None of these bills will be considered in the currently Democratic controlled Senate which is not interested in curtailing the EPA's power, in fact a possible appropriations showdown could occur shortly after summer recess as House Republicans have attached policy riders to appropriations legislation to limit the EPA's power.  The Senate, rather than risk entering a conference committee or have Senate Republicans attach these riders shelved it's own version of this legislation. 

 

A complete listing of related bills in Congress

  1. H.R.4012 - The Secret Science Reform Act,  sponsored by Rep. David Schweikert (R-AZ ) is a bill to change the types of research data the EPA can use to justify new rules. The EPA relies heavily on public health data when writing rules to combat dangerous pollution, such as water pollution, this legislation would eliminate the EPA's ability to use this date. (Reported by Committee 6/24//2014)
  2. H.R.1493 or the Sunshine for Regulatory Decrees and Settlements Act of 2013 sponsored by Rep. Doug Collins (R-GA): is a bill to curb the sue and settle practice at federal regulatory agencies such as the Environmental Protection Agency (EPA).  Sue and settle is a controversial term and therefore hard to define, however it means that agencies like the EPA allow law suits against them to proceed so that resulting judgments can become federal law.  Supporters of this legislation say that the practice allows the EPA and other similar agencies to work around the federal rule making process.  (Reported by Committee 6/24/2013)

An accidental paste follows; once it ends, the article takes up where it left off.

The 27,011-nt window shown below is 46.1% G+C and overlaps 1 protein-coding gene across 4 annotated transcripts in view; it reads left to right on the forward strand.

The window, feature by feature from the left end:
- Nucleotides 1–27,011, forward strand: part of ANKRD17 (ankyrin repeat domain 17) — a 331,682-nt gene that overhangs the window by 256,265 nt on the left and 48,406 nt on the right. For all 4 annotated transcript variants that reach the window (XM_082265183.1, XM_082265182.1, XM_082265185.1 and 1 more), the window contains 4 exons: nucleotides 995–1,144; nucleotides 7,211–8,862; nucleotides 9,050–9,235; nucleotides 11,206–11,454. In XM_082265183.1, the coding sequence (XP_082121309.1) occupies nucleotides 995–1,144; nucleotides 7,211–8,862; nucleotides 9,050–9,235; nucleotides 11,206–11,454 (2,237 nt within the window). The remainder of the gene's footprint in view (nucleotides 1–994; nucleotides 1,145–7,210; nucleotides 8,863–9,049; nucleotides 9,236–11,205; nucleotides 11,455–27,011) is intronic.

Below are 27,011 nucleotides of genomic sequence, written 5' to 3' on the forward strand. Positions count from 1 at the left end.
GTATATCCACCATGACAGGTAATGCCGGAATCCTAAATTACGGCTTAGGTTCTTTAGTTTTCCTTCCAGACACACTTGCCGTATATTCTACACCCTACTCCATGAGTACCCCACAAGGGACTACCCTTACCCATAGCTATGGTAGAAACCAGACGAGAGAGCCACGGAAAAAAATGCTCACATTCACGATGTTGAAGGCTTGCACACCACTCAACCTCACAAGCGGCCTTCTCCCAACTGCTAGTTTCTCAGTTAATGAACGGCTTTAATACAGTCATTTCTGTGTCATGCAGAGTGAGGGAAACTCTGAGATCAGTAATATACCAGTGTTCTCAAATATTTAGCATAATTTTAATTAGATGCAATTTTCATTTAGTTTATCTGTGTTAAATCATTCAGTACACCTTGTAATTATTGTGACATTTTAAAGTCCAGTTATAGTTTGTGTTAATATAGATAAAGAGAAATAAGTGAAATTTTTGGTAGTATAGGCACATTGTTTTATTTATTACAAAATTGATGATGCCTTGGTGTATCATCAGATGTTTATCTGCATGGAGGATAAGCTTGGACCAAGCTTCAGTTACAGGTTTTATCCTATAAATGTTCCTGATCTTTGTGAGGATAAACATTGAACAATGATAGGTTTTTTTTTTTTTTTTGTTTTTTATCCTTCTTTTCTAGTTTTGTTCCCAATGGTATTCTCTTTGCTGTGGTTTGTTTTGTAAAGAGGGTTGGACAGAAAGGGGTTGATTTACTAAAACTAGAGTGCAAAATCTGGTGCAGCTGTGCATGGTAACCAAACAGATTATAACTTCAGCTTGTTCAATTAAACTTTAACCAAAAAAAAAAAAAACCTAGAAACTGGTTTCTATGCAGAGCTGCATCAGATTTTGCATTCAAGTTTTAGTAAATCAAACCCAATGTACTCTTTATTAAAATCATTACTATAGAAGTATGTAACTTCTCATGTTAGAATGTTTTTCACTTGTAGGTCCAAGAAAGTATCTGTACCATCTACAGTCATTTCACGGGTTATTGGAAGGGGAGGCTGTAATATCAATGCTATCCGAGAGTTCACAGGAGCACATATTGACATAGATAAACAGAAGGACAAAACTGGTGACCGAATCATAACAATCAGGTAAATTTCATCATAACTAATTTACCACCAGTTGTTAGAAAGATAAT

3. H.R. 5078: WOTUS Regulatory Overreach Protection Act of 2014 sponsored by Rep. Steve Southerland (R-FL): prohibits the Environmental Protection Agency and the Army Corps of Engineers from developing, finalizing, adopting, implementing, applying, administering, or enforcing certain rules related to water. (Passed 7/16/2014)
  4. H.R. 4923 - The Energy and Water Development and Related Agencies Appropriations Act of 2015,  sponsored by Rep. Mike Simpson (R-ID): sets the Fiscal Year 2015 appropriations levels for energy and water programs, policy riders in H.R.4923 include provisions to curtail the EPA's ability to enforce and develop Clean Air Act regulations. (Passed the House 7/10/2014)
  5. H.R. 4854 – Regulatory Certainty Actsponsored by Rep. Bob Gibbs (R-OH): a bill to combat certain EPA fresh water regulation; and provide industry with a more certain regulatory future. (Reported by Committee 7/16/2014)
  6. H.R. 5077 – Coal Jobs Protection Act of 2014, sponsored by Rep. Shelley Capito (R-WV): a bill to combat certain EPA regulations related to coal mining that sponsors say threaten coal mining jobs.(Reported by Committee 7/16/2014)

Want more?

 http://water.epa.gov/aboutow/owow/waterqualityfacts.cfm 

 EPA Definition: http://water.epa.gov/lawsregs/guidance/wetlands/CWAwaters.cfm 

The Hill: http://thehill.com/policy/energy-environment/210130-fears-of-epa-land-grab-create-groundswell-against-water-rule#ixzz3A4w4otUv Follow us: @thehill on Twitter | TheHill on Facebook 

Congressional Opposition Letter: http://www.miningamerica.org/wp-content/uploads/Collins-Schrader-Letter.pdf 

EPA Testimony, Small Business Committee Hearing, July 30: http://smallbusiness.house.gov/uploadedfiles/7-30-2014_perciasepe_testimony.pdf